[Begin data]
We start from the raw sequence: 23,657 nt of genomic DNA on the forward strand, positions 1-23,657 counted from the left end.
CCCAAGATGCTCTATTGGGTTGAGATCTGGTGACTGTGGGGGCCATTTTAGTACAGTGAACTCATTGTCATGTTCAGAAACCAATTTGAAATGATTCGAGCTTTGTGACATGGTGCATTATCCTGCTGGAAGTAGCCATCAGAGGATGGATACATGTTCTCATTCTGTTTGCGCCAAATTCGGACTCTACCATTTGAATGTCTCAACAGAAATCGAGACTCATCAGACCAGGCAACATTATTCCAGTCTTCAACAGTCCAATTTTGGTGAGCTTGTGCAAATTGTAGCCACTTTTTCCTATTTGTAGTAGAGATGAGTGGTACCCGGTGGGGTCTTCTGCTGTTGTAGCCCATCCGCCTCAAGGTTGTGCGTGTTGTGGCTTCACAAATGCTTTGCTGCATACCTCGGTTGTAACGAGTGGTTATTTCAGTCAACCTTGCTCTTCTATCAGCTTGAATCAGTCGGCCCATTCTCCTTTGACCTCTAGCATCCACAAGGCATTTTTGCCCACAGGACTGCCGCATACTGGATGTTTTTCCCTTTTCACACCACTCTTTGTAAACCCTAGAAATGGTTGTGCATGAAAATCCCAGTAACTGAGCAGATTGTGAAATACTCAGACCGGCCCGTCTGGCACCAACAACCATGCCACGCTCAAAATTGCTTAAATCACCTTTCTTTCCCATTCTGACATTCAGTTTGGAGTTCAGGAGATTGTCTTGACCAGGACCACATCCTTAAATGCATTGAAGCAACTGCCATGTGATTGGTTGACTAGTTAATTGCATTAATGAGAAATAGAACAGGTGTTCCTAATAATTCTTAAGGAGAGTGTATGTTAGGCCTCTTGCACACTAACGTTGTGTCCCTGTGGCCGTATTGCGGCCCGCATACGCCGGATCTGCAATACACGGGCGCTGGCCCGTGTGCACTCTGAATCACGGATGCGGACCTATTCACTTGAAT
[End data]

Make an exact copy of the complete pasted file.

We start from the raw sequence: 23,657 nt of genomic DNA on the forward strand, positions 1-23,657 counted from the left end.
CCCAAGATGCTCTATTGGGTTGAGATCTGGTGACTGTGGGGGCCATTTTAGTACAGTGAACTCATTGTCATGTTCAGAAACCAATTTGAAATGATTCGAGCTTTGTGACATGGTGCATTATCCTGCTGGAAGTAGCCATCAGAGGATGGATACATGTTCTCATTCTGTTTGCGCCAAATTCGGACTCTACCATTTGAATGTCTCAACAGAAATCGAGACTCATCAGACCAGGCAACATTATTCCAGTCTTCAACAGTCCAATTTTGGTGAGCTTGTGCAAATTGTAGCCACTTTTTCCTATTTGTAGTAGAGATGAGTGGTACCCGGTGGGGTCTTCTGCTGTTGTAGCCCATCCGCCTCAAGGTTGTGCGTGTTGTGGCTTCACAAATGCTTTGCTGCATACCTCGGTTGTAACGAGTGGTTATTTCAGTCAACCTTGCTCTTCTATCAGCTTGAATCAGTCGGCCCATTCTCCTTTGACCTCTAGCATCCACAAGGCATTTTTGCCCACAGGACTGCCGCATACTGGATGTTTTTCCCTTTTCACACCACTCTTTGTAAACCCTAGAAATGGTTGTGCATGAAAATCCCAGTAACTGAGCAGATTGTGAAATACTCAGACCGGCCCGTCTGGCACCAACAACCATGCCACGCTCAAAATTGCTTAAATCACCTTTCTTTCCCATTCTGACATTCAGTTTGGAGTTCAGGAGATTGTCTTGACCAGGACCACATCCTTAAATGCATTGAAGCAACTGCCATGTGATTGGTTGACTAGTTAATTGCATTAATGAGAAATAGAACAGGTGTTCCTAATAATTCTTAAGGAGAGTGTATGTTAGGCCTCTTGCACACTAACGTTGTGTCCCTGTGGCCGTATTGCGGCCCGCATACGCCGGATCTGCAATACACGGGCGCTGGCCCGTGTGCACTCTGAATCACGGATGCGGACCTATTCACTTGAAT